On Friday, Middle Tennessee State pulled what instantly seemed like the biggest upset in NCAA Tournament history. It's also unquestionably the best No. 15 over No. 2 upset in the growing list of seismic March Madness stunners.
There have only been eight No. 15 over No. 2 upsets since the NCAA Tournament went to its seeding format in 1985, but they're becoming more and more common -- four of them have happened since 2012.
Here's how those upsets should be ranked.
1. No. 15 Middle Tennessee State 90, No. 2 Michigan State 81 (2016)
And it's not just for recency, either: Michigan State was justifiably one of the favorites to win this year's national championship. Between player of the year candidate Denzel Valentine leading the nation's best team from beyond the arc, and Tom Izzo's bulletproof reputation as a postseason and in-game coach, the Spartans were slight betting favorites in Las Vegas despite being shunted to the No. 2 seed line.
As it turns out, that probably helped get Sparty broomed out of this NCAA Tournament. Michigan State never led, as Middle Tennessee State shot 55 percent from the field and caught fire from beyond the arc, making 11-of-19 threes. After the Blue Raiders took a 15-2 lead early, the Spartans rallied to get within a point in the first half, then again with under four minutes to play -- but never even tied the game. This was as impressive a performance as a No. 15 seed has ever had, and it came against an arguably underseeded No. 2 seed that played fairly well in its own right. We have a new gold standard for unfathomable NCAA Tournament upsets.
2. No. 15 Florida Gulf Coast 78, No. 2 Georgetown 68 (2013)
The 2013 NCAA Tournament belonged to the Eagles of Dunk City for the first weekend or so, as they became the first and only No. 15 seed to make the Sweet Sixteen. It was their first upset's sheer audacity, as FGCU dunked a sluggish Georgetown team out of March Madness, that make the Eagles legends, and it's still the second-biggest No. 15 over No. 2 upset in terms of margin of victory.
3. No. 15 Santa Clara 64, No. 2 Arizona 61 (1993)
Lute Olson's record in the NCAA Tournament prior to the 1993 edition wasn't so strong, with his Wildcats having made the 1988 Final Four behind a fiery ambassador's son named Steve Kerr and made just one other trip to the Sweet Sixteen in his nine previous seasons in Tucson. And Arizona had been ushered out of the 1992 NCAA Tournament in the first round as a No. 3 seed.
This game, though, gave the world its introduction to Steve Nash, and his Santa Clara Broncos erased a 13-point Arizona lead in the second half on the way to the greatest victory in program history. That counts for plenty.
4. No. 15 Hampton 58, No. 2 Iowa State 57 (2001)
The Pirates were making their first NCAA Tournament appearance, and the Cyclones were considered potential title-winners, with a trio of seniors led by Jamaal Tinsley having done more in the regular season than Iowa State could a year prior despite the presence of Marcus Fizer. Then no Cyclone topped 10 points in the game, and Iowa State went 6-for-16 from the line, gagging up an 11-point lead in the second half and allowing Hampton to earn a stunning win on a shot by Tarvis Williams with 6.9 seconds left.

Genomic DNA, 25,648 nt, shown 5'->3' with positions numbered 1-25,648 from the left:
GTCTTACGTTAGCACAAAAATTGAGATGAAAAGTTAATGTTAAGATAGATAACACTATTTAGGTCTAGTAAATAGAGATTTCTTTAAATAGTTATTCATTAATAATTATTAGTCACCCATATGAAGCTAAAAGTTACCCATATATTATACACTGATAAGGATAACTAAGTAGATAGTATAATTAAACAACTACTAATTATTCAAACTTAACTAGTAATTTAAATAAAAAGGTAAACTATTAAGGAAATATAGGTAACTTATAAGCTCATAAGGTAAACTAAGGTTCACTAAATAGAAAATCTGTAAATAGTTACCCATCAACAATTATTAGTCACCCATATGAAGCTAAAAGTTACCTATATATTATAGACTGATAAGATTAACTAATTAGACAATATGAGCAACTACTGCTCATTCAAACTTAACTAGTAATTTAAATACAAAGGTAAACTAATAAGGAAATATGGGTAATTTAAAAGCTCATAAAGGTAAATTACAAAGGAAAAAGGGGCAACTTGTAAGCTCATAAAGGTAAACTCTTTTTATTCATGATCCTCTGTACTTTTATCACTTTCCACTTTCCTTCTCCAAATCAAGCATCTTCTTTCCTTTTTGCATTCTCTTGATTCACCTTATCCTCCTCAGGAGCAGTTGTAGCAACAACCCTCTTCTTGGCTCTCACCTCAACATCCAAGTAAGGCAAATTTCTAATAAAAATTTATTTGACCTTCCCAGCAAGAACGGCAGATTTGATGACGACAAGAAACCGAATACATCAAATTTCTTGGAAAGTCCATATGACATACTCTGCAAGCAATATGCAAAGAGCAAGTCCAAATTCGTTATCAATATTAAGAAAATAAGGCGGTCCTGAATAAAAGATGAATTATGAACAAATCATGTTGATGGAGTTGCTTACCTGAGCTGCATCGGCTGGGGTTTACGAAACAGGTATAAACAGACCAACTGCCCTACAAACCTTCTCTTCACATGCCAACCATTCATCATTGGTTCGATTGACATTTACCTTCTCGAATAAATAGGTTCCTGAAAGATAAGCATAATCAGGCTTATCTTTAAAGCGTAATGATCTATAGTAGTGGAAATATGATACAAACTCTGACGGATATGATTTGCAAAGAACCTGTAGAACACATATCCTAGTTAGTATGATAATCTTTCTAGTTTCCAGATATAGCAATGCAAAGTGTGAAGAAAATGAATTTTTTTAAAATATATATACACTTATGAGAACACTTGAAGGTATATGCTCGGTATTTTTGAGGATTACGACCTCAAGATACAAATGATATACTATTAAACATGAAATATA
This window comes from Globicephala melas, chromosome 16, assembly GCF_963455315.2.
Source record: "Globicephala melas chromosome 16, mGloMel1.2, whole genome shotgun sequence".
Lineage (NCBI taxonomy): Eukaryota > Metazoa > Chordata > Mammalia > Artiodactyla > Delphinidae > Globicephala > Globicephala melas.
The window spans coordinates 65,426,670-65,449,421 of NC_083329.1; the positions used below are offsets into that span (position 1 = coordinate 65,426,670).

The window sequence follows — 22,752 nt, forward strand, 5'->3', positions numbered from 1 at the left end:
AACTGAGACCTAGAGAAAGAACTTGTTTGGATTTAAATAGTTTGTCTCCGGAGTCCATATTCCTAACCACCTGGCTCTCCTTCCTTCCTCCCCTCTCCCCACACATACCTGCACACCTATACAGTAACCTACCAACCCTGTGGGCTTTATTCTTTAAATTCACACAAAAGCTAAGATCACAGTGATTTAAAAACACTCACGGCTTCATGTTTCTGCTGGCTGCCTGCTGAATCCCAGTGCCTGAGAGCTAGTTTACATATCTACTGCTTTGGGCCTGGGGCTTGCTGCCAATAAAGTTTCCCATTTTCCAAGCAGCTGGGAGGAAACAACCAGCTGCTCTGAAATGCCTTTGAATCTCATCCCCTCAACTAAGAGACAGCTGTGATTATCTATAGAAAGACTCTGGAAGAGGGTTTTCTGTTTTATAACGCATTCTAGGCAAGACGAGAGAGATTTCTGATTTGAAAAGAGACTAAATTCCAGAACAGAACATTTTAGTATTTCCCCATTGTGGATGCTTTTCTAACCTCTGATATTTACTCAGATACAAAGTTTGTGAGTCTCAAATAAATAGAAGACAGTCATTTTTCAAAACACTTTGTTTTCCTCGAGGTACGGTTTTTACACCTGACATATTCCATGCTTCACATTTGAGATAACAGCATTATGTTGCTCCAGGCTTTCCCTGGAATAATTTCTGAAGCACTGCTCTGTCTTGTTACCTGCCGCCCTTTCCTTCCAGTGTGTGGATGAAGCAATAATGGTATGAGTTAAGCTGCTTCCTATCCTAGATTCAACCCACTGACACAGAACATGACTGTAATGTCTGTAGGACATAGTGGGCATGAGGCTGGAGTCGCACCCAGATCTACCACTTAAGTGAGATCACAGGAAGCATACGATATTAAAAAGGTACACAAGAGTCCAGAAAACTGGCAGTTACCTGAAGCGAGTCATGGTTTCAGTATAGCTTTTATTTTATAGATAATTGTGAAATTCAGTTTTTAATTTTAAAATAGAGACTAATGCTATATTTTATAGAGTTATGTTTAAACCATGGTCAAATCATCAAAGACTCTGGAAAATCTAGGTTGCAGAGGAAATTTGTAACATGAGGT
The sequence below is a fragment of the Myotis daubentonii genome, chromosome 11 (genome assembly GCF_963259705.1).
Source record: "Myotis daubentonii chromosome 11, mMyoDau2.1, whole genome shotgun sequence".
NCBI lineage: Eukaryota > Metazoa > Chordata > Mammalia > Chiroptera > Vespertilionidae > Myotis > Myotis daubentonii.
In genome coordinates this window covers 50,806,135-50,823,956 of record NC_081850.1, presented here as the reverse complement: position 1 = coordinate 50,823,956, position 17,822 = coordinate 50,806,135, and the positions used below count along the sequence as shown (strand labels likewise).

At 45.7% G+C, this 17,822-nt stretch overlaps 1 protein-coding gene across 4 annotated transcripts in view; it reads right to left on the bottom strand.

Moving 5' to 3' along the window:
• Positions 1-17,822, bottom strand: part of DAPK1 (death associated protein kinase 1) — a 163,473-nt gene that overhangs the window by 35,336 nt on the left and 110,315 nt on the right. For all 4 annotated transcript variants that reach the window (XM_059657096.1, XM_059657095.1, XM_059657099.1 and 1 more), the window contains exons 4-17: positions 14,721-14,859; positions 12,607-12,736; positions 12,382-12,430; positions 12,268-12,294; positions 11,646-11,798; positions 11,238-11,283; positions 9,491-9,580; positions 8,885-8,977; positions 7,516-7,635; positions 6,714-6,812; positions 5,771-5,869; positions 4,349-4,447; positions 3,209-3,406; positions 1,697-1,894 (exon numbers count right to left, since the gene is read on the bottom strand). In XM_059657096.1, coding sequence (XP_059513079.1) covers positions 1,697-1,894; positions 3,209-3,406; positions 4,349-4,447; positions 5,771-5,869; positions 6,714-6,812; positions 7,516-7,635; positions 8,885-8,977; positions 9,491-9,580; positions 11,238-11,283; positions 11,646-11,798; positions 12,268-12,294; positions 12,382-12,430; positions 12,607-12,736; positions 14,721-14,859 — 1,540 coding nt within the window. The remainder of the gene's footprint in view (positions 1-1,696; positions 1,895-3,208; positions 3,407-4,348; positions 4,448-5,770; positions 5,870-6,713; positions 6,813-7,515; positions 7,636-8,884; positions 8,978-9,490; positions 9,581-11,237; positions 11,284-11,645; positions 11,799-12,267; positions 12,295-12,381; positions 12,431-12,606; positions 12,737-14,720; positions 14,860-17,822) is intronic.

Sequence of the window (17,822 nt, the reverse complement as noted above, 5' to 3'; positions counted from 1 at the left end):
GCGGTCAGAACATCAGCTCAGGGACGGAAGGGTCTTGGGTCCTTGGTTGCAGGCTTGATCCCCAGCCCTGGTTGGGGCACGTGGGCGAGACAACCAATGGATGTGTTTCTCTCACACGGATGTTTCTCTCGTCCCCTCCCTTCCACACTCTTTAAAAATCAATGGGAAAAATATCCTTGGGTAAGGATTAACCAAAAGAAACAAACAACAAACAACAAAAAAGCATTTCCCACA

5. No. 15 Richmond 73, No. 2 Syracuse 69 (1991)
The original No. 15 vs. No. 2 upset, and one that's worse the wear for history. Jim Boeheim's 2-3 zone being shot through by an unknown team was a novelty then, but ask virtually any fan under the age of 40 about a memorable Syracuse NCAA Tournament upset, and you'll hear about Vermont's T.J. Sorrentine beating the Orange "FROM THE PARKING LOT," as Gus Johnson memorably bellowed. Richmond also more or less controlled the game, leading by eight at halftime and 10 in the second half before a Syracuse rally late.
Still, the novelty of a No. 15 over a No. 2 was greater when it was actually new, rather than rare.
6. No. 15 Coppin State 78, No. 2 South Carolina 65 (1997)
The most lopsided No. 15 over No. 2 game ever, and maybe the most meaningful in certain senses: Coppin State was the first team from the historically black school-stocked Mid-Eastern Athletic Conference to ever win an NCAA Tournament game, and did so over a team from the flagship school of a state that was still flying the Confederate Flag at its Capitol.
But the political overtones of the win weren't actually played up in the less racially fraught 1990s. And Fang Mitchell's Eagles, 30-point underdogs, have largely faded from memory despite falling a point short against Texas in the second round, making one of the strangest and most memorable things about this upset now the fact that South Carolina was once a No. 2 seed. (And the Gamecocks losing in the 1998 NCAA Tournament as a No. 3 seed doesn't help the legacy of this upset, either.)
7. No. 15 Lehigh 75, No. 2 Duke 70 (2012)
8. No. 15 Norfolk State 86, No. 2 Missouri 84 (2012)
Before he became Damian Lillard's running mate in Portland, C.J. McCollum beat Duke almost by his damn self. McCollum had 30 points, outdueling the highly touted Austin Rivers, and the Mountain Hawks gave the winningest coach in NCAA Tournament history the honor of being involved in one of its biggest upsets. That Duke team was overrated and overhyped for much of the season, though, and didn't even finish in the top 20 of Ken Pomeroy's efficiency ratings at year's end.
And Lehigh didn't even have the only No. 15 vs. No. 2 upset of that day, much less the 2012 NCAA Tournament. Kyle O'Quinn and the Spartans were unstoppable against Missouri's iffy defense, but, despite the Tigers' No. 3 national ranking, they were the No. 8 overall seed and not considered a title contender. Norfolk State would go on to get obliterated by No. 7 Florida in the second round, the worst loss by a No. 15 seed in the second round, and one that made Missouri's seeding even more head-scratching.